Robin's Review: B+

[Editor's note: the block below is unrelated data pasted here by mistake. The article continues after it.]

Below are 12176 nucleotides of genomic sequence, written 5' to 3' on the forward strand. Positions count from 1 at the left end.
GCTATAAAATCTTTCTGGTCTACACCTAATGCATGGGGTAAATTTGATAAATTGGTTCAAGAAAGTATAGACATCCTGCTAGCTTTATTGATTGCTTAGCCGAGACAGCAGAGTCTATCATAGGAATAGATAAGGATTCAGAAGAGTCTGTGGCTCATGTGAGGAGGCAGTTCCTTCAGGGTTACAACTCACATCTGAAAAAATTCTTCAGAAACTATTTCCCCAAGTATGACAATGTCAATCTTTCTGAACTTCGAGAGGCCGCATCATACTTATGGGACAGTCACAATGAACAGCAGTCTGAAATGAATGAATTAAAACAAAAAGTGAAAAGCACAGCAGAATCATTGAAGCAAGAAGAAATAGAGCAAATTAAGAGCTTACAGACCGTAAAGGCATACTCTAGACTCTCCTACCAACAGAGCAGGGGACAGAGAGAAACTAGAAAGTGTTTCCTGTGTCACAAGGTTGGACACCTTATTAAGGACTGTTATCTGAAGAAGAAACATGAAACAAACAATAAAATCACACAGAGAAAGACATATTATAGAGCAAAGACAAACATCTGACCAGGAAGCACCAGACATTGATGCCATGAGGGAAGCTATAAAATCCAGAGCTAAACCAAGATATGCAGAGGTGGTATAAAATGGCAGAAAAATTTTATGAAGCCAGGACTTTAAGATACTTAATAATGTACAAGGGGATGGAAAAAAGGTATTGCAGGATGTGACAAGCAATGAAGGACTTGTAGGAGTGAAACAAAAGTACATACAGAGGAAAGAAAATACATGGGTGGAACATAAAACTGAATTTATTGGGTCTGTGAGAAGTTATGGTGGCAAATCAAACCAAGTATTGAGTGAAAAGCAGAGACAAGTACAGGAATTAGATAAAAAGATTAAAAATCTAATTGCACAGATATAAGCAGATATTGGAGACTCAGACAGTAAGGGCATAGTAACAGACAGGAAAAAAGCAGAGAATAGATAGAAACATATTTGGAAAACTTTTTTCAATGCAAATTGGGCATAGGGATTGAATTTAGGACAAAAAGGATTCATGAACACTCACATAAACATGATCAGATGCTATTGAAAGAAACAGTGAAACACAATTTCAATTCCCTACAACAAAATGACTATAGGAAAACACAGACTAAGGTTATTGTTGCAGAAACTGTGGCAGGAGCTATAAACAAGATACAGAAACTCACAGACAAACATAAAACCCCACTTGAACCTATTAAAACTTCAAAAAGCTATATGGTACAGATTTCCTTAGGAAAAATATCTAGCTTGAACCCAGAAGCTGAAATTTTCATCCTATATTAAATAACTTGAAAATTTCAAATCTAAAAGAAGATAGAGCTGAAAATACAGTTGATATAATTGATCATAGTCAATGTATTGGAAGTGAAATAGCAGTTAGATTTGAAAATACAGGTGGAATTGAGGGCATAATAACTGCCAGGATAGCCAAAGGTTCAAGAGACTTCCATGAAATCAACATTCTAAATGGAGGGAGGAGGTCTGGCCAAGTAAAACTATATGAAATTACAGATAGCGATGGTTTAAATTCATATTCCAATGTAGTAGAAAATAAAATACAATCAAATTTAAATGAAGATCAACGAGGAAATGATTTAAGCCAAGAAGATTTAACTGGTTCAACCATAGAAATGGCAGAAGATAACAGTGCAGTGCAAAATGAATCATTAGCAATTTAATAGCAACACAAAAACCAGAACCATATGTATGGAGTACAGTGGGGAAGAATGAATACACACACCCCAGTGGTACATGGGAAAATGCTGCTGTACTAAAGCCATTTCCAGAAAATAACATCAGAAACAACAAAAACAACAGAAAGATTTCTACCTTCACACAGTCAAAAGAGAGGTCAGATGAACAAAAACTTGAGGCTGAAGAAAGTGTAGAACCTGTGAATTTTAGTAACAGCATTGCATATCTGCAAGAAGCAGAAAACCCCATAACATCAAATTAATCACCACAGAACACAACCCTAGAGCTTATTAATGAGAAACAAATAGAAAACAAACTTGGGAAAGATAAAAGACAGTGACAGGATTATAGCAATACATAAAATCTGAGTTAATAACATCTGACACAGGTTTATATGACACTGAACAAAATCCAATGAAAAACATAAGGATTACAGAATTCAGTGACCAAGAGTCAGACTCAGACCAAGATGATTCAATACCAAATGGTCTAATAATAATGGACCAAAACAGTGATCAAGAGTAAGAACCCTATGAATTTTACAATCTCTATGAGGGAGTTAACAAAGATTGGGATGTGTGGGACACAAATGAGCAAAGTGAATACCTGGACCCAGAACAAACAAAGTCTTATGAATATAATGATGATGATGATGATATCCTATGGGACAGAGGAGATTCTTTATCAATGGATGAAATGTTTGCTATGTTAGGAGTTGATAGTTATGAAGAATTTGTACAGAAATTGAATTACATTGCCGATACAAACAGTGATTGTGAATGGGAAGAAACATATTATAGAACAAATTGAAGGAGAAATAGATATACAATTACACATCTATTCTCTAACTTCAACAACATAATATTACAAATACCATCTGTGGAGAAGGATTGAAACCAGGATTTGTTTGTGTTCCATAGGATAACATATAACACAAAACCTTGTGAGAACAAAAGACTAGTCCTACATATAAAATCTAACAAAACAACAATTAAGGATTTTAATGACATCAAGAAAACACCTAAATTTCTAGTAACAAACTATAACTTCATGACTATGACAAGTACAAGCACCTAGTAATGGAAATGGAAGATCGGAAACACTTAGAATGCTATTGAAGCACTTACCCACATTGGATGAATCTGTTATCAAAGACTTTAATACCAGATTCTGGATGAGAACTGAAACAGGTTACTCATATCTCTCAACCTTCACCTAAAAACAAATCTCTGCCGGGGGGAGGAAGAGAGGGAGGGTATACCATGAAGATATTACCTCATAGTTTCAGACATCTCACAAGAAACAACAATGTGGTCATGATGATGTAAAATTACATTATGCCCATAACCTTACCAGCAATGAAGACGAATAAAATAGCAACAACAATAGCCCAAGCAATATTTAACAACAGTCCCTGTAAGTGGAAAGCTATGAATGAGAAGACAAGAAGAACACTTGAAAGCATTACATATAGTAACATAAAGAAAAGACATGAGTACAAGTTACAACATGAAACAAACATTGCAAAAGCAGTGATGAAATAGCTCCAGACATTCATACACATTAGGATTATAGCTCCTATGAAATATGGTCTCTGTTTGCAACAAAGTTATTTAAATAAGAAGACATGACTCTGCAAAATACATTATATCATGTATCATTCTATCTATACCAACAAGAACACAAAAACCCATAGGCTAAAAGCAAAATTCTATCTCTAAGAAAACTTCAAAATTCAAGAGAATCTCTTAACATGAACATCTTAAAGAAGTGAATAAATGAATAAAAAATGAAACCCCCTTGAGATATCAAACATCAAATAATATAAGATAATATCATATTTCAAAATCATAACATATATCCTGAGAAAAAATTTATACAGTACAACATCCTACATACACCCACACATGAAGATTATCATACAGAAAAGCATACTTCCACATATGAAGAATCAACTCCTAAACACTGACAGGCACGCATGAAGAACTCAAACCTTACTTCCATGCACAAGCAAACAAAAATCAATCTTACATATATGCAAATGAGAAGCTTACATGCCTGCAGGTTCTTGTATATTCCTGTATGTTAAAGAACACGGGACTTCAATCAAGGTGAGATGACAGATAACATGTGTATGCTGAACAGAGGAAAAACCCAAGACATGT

Little Hushpuppy (Quvenzhane Wallis) lives at the end of the world with her sickly daddy Wink (Dwight Henry) on the wrong side of the levee in a Louisiana “town” called the Bathtub. He, with his harsh tough love, wants to prepare his little girl for a future without him and, in doing so, unleashes the “Beasts of the Southern Wild.” Tyro director/co-writer Benh Zeitlin takes his newcomer actors, Willis and Henry, and near surreal story (with Lucy Alibar) and comes up with an impressive feature debut – for himself and his two stars. He tells a hardboiled tale of the survival of forgotten people, left on the water–logged side of the levee to fend for them selves. It is a cautionary tale of both the fragility and resilience of man – in the guise of a six-year old girl. Diminutive Wallis casts a giant shadow as we see the world through her innocent and wise eyes. Her daddy, Wink, is so poor that to be at the national poverty level would be a huge step up for the man. A coming storm threatens the Bathtub and its denizens and, when it hits, it wreaks havoc, flooding everything that is not up high on stilts. Wink, in his swan song gesture, gathers the other survivors in a plot to strike a blow against the Man and sabotage the levees. All the while, the aorochs, the mythical beasts, are rising up within Hushpuppy to save the day – or, destroy it. Techs are first rate and the behind the camera crew do a fine job on a shoestring budget, particularly Ben Richardson’s fine lensing. Location setting, Terrebonne Parish LA, is a hard character in its own right and the story of survival fits it like a glove. There is an organic feel to the film on all levels with a couple of powerhouse performances by the stars Quvenzhane Wallis – this kid has an amazing on screen presence – and Dwight Henry. Helmer Zeitlin also garners richly hewn little performances by his bevy of amateur supporting actors that ooze realism. “Beasts of the Southern Wild” is far more than a calling card for a promising new filmmaker. It is an accomplished work in its own right and an amazing debut on all fronts.